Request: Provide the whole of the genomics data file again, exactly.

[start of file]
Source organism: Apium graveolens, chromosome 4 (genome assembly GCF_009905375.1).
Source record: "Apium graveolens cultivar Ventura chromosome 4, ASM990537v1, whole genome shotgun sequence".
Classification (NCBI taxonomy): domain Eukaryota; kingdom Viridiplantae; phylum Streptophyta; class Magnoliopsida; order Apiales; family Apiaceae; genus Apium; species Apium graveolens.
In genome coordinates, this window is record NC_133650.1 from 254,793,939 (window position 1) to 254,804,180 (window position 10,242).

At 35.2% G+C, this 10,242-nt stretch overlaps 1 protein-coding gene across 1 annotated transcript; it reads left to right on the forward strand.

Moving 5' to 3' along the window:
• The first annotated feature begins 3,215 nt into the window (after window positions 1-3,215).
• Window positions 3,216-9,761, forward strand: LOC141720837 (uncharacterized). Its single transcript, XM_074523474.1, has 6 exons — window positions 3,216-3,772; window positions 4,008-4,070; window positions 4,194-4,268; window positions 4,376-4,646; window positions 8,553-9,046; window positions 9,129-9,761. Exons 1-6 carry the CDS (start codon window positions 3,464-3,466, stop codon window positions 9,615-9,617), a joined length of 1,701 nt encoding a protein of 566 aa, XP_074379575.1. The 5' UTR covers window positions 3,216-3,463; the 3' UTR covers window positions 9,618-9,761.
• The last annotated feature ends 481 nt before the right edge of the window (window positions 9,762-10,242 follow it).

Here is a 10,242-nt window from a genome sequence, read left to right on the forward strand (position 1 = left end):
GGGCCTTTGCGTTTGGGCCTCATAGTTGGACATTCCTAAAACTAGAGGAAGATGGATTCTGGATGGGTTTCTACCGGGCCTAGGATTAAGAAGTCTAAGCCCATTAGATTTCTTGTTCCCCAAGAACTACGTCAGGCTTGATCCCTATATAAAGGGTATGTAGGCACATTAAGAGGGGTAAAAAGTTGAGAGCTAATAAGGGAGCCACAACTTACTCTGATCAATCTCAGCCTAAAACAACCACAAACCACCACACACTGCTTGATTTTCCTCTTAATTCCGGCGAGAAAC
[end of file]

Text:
Source organism: Apium graveolens, chromosome 4 (genome assembly GCF_009905375.1).
Source record: "Apium graveolens cultivar Ventura chromosome 4, ASM990537v1, whole genome shotgun sequence".
Classification (NCBI taxonomy): domain Eukaryota; kingdom Viridiplantae; phylum Streptophyta; class Magnoliopsida; order Apiales; family Apiaceae; genus Apium; species Apium graveolens.
In genome coordinates, this window is record NC_133650.1 from 254,793,939 (window position 1) to 254,804,180 (window position 10,242).

At 35.2% G+C, this 10,242-nt stretch overlaps 1 protein-coding gene across 1 annotated transcript; it reads left to right on the forward strand.

Moving 5' to 3' along the window:
• The first annotated feature begins 3,215 nt into the window (after window positions 1-3,215).
• Window positions 3,216-9,761, forward strand: LOC141720837 (uncharacterized). Its single transcript, XM_074523474.1, has 6 exons — window positions 3,216-3,772; window positions 4,008-4,070; window positions 4,194-4,268; window positions 4,376-4,646; window positions 8,553-9,046; window positions 9,129-9,761. Exons 1-6 carry the CDS (start codon window positions 3,464-3,466, stop codon window positions 9,615-9,617), a joined length of 1,701 nt encoding a protein of 566 aa, XP_074379575.1. The 5' UTR covers window positions 3,216-3,463; the 3' UTR covers window positions 9,618-9,761.
• The last annotated feature ends 481 nt before the right edge of the window (window positions 9,762-10,242 follow it).

Here is a 10,242-nt window from a genome sequence, read left to right on the forward strand (position 1 = left end):
GGGCCTTTGCGTTTGGGCCTCATAGTTGGACATTCCTAAAACTAGAGGAAGATGGATTCTGGATGGGTTTCTACCGGGCCTAGGATTAAGAAGTCTAAGCCCATTAGATTTCTTGTTCCCCAAGAACTACGTCAGGCTTGATCCCTATATAAAGGGTATGTAGGCACATTAAGAGGGGTAAAAAGTTGAGAGCTAATAAGGGAGCCACAACTTACTCTGATCAATCTCAGCCTAAAACAACCACAAACCACCACACACTGCTTGATTTTCCTCTTAATTCCGGCGAGAAAC